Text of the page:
Thursday, 19 June 2014


“For the animal shall not be measured by man. In a world older and more complete than ours they move finished and complete, gifted with extensions of senses we have lost or never attained, living by voices we shall never hear.” - Henry Beston

When I lived in Europe I went to marvellous performance by a group called Cirque du Soleil. This is a fantastic troupe that has taken the circus and has made it a new scintillating and mesmerising spectacle. It did away with many of the traditional circus offerings (for example, no animals are used) and has created a show that relies on the amazing abilities of the human body. As well as showcasing incredible feats of acrobatics, juggling, balancing, tight-rope walking, dancing and clowning around, each show is based on a theme and there are underlying higher level messages running through each themed performance.

For example, the first show I saw in Europe was called “Saltimbanco” and was designed to be a celebration of life. It was “…conceived as an antidote to the violence and despair so prevalent in the 20th century, this phantasmagoria offers up a new vision of urban life, overflowing with optimism and joy. Saltimbanco is anything but linear; rather, it is a kaleidoscope, a whirlwind, an adventure in which anything can happen. Saltimbanco has its own special language, and its spirit is conveyed through voice, movement and music.”

Advertising hype aside, I think it exemplifies how even something like entertainment can keep up with the spirit of the times. Now that most civilised people around the world are beginning to be sensitive to animal rights, now that exploiting animals and torturing them has become a behaviour that is not only unacceptable but in many countries around the world illegal, a company like Cirque du Soleil has altered the way that we perceive traditional circus entertainment. Although the animal acts are gone, the entertainment that has been constructed in their absence has proved to be enchanting and spellbinding.

Many circuses still use animals in their shows. The species most commonly involved are elephants, tigers, bears, lions, horses, ponies, dogs, crocodilians, various snakes and non-human primates (usually macaque monkeys or chimpanzees). Occasionally, zebras, giraffes, hippopotamuses and camels can also be found in circuses and travelling shows. The physical and practical constraints of the travelling circus environment result in animals being either chained or confined to transport cages or “beast wagons” at virtually all times when not performing. They are forced to defaecate, urinate, eat, drink and sleep all in the same tiny area.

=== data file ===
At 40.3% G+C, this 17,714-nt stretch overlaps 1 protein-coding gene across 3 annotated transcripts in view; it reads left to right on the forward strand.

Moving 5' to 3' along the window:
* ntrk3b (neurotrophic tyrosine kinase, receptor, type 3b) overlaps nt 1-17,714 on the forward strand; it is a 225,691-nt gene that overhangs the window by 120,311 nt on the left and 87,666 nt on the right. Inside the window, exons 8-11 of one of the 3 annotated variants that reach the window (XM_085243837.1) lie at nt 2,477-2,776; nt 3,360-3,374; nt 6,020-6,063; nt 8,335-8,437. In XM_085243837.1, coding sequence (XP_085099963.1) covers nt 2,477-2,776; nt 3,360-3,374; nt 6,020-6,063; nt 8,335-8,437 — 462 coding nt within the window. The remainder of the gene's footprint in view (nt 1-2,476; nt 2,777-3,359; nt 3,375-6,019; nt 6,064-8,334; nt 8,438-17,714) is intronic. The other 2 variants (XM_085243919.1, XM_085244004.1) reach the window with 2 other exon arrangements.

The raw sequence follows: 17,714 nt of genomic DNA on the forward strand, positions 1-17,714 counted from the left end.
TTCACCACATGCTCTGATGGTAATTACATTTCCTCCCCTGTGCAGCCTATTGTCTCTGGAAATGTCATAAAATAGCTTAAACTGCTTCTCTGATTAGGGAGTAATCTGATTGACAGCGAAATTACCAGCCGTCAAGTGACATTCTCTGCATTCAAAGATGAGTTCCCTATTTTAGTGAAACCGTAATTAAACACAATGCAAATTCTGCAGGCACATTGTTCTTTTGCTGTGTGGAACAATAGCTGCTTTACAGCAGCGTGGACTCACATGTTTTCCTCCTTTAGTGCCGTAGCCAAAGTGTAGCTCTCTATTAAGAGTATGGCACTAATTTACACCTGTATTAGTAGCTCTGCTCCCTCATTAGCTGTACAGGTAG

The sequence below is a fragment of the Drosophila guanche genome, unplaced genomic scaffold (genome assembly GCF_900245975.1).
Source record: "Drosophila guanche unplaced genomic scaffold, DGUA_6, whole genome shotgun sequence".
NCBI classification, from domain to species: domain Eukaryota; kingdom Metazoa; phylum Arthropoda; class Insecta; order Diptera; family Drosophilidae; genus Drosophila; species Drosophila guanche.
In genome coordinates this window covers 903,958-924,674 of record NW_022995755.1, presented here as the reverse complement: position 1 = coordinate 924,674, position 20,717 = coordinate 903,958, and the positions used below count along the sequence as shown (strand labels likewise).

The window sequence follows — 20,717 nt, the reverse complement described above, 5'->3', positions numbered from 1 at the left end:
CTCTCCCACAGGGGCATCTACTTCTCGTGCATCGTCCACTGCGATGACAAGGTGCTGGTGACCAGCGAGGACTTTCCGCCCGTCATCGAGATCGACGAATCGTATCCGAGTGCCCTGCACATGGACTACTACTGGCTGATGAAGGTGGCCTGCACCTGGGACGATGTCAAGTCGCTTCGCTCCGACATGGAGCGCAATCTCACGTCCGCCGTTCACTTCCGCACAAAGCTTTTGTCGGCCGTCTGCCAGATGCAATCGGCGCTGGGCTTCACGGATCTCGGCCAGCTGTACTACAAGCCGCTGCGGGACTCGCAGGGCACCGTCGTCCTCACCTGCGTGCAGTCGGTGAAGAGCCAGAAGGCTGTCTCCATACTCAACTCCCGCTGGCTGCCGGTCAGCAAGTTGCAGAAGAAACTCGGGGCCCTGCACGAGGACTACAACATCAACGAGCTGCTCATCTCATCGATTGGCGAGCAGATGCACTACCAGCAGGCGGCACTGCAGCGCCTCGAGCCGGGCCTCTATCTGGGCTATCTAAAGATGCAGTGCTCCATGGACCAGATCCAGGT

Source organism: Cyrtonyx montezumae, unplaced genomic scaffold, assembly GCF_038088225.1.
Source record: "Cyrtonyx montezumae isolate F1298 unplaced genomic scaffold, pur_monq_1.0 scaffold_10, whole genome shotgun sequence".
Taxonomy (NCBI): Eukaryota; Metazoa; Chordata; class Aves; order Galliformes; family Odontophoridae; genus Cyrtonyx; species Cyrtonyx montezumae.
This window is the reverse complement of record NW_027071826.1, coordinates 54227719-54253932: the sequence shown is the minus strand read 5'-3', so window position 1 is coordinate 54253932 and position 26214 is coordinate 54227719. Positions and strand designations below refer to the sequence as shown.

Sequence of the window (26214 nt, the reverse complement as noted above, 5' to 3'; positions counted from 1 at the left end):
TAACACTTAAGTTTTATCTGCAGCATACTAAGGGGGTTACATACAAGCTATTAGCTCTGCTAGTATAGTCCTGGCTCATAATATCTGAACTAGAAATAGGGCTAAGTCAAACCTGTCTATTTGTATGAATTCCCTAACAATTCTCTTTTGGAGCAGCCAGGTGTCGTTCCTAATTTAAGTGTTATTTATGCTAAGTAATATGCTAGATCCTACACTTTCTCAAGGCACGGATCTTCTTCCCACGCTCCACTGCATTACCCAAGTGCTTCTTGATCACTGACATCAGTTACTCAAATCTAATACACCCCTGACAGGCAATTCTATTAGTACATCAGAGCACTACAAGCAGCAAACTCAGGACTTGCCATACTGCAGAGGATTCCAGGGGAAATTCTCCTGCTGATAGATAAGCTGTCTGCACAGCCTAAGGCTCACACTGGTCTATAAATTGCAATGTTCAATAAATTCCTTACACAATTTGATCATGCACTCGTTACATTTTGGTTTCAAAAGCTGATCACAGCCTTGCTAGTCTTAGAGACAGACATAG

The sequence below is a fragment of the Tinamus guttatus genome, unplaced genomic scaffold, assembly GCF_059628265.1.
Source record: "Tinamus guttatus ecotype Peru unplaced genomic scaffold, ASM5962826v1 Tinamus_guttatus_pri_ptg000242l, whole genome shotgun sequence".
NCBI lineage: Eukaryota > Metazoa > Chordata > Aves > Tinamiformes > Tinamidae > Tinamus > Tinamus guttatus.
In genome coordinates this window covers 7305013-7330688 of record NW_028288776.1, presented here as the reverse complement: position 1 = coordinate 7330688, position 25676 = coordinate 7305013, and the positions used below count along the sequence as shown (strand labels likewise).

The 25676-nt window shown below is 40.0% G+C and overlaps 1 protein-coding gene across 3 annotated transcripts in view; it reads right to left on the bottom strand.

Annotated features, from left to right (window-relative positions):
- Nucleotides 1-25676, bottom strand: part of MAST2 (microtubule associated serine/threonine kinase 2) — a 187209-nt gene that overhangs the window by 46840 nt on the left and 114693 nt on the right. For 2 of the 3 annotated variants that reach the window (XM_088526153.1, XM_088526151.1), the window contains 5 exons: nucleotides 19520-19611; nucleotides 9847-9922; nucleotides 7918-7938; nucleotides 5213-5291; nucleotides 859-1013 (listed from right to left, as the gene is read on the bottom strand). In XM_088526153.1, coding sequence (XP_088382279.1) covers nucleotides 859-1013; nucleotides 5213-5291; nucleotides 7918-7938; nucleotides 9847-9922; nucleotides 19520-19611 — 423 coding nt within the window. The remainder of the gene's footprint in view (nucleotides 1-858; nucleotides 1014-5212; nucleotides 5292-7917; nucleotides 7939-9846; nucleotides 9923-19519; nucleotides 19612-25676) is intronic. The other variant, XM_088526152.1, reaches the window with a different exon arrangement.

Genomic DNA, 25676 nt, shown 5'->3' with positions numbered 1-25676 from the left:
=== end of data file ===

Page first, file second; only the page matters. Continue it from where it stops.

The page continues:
Most wild or non-domesticated animals retain a need to engage in their instinctive behaviour patterns. Prolonged confinement frustrates these behaviour patterns, and can lead to serious psychological distress and the development of abnormal behaviours. Abnormal aggression, apathy, self-mutilation, and stereotypic movements such as head-weaving, rocking from side to side, bar-licking and pacing are relatively common in performing animals, and are indicative of an abnormal environment.

Trainers routinely dismiss suggestions that they mistreat the animals under their care, pointing to the fact that their animals represent a substantial financial investment, and abuse would jeopardise that investment. Moreover, they argue, it would be dangerous for trainers to abuse wild animals, along side they would later have to perform. However, many past trainers have come forth with shocking reports of animal abuse. For example, former animal trainer Pat Derby reports having witnessed “…elephants being beaten and electro-shocked in the vagina, ears, mouth, and anus; bears’ noses broken and their feet burned, and big cats being struck with wooden bats.” (see:

It’s time that we as humans become humane. Not only towards our fellow human beings, but also towards the other animals that share this planet with us. The arguments for using these animals for entertainment are simply not logical, compassionate, civilised or intelligent. Animal-free circuses are not only possible, but more entertaining and are thankfully becoming more widespread.

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